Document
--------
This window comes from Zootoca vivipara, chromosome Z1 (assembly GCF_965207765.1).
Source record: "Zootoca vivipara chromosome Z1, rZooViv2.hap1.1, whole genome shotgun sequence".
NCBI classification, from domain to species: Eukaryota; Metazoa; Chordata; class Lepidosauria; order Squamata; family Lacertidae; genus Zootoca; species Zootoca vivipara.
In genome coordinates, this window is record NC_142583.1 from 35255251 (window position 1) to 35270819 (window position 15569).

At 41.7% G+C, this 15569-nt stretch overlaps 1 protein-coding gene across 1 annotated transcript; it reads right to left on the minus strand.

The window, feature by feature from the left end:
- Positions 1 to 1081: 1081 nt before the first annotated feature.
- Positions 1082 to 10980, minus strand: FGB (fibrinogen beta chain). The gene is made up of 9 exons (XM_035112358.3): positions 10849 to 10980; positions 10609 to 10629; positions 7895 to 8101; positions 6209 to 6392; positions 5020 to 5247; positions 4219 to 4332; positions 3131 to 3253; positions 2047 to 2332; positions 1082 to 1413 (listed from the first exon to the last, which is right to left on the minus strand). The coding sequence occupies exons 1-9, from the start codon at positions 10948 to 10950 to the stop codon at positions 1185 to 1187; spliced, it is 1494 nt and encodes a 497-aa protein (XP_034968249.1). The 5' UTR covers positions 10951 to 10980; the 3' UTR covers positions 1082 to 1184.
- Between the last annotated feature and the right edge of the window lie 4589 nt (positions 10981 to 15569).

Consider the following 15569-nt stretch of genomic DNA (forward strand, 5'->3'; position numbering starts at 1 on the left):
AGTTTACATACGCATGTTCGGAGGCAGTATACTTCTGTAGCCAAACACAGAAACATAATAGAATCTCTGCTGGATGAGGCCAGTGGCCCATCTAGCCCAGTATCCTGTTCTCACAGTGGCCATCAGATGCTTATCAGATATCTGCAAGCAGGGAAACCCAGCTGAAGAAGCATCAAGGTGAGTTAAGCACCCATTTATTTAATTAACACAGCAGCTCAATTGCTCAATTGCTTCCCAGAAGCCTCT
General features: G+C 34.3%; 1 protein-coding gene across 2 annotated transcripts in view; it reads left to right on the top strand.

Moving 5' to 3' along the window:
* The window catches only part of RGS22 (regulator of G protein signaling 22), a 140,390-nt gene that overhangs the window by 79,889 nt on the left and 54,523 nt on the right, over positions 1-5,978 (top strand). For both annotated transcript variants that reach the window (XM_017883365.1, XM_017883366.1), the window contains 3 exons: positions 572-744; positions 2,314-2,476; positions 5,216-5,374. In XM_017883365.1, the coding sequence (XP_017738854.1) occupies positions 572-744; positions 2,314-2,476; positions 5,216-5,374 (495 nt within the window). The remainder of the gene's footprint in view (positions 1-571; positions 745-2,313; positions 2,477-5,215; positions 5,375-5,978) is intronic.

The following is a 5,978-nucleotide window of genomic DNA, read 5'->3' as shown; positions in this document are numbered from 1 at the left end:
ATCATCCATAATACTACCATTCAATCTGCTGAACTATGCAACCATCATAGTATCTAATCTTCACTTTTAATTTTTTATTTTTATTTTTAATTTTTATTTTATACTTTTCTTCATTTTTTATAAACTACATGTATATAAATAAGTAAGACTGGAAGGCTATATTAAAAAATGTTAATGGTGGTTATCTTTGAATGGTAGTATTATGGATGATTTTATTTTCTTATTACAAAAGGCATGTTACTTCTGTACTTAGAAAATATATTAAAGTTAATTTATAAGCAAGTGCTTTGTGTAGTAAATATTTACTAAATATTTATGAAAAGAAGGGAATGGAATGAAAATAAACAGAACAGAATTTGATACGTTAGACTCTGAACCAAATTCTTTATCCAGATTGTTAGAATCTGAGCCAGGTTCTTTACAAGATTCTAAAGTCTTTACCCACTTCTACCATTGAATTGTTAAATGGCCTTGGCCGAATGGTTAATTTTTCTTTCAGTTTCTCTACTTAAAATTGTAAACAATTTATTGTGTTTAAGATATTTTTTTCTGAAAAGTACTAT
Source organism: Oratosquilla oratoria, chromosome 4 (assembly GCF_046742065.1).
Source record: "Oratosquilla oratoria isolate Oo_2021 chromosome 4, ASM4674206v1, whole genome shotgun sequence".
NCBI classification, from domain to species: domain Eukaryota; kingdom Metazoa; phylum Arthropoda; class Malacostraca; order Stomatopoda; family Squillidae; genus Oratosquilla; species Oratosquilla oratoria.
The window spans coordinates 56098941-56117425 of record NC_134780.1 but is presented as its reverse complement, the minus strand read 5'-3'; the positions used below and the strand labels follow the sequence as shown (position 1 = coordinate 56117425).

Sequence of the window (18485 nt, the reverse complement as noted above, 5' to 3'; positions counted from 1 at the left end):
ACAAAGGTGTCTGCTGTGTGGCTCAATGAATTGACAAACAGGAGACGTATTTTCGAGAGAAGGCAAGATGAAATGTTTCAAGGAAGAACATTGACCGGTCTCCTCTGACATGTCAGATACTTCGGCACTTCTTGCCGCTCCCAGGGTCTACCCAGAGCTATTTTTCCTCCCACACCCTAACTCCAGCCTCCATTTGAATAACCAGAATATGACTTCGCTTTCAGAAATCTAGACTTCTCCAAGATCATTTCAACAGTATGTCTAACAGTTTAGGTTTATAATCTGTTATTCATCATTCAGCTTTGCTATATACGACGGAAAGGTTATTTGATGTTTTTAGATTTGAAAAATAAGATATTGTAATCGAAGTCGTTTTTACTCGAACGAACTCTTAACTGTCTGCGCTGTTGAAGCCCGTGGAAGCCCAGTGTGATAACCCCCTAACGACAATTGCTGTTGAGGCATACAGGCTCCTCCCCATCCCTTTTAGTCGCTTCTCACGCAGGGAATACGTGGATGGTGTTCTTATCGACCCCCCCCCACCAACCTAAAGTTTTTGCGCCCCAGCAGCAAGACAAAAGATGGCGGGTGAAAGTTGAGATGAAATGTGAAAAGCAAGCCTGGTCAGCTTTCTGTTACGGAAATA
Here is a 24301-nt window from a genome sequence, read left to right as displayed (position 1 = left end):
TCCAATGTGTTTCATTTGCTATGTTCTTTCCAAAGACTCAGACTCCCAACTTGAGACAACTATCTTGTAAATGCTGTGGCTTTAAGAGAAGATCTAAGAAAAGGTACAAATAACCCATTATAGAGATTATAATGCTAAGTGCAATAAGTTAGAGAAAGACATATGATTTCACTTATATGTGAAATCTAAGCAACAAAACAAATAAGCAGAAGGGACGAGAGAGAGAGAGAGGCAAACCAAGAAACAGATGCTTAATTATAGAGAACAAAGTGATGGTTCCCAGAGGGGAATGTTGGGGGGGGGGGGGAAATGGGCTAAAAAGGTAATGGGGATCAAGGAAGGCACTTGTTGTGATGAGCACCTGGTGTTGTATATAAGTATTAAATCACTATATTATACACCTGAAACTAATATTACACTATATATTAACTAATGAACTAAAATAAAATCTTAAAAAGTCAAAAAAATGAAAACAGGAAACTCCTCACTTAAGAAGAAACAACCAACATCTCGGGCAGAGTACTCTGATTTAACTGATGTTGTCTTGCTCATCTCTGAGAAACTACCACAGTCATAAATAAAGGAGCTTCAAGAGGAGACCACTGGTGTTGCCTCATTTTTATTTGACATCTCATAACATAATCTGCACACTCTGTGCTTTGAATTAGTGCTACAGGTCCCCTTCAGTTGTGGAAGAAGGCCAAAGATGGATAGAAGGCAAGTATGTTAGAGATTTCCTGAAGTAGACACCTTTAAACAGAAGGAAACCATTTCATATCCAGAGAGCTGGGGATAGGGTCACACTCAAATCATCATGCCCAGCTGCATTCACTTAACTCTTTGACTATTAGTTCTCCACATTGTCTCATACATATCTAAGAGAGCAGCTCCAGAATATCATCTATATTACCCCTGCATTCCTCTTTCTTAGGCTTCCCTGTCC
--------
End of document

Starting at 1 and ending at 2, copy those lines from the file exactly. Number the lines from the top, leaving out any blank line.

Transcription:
This window comes from Zootoca vivipara, chromosome Z1 (assembly GCF_965207765.1).
Source record: "Zootoca vivipara chromosome Z1, rZooViv2.hap1.1, whole genome shotgun sequence".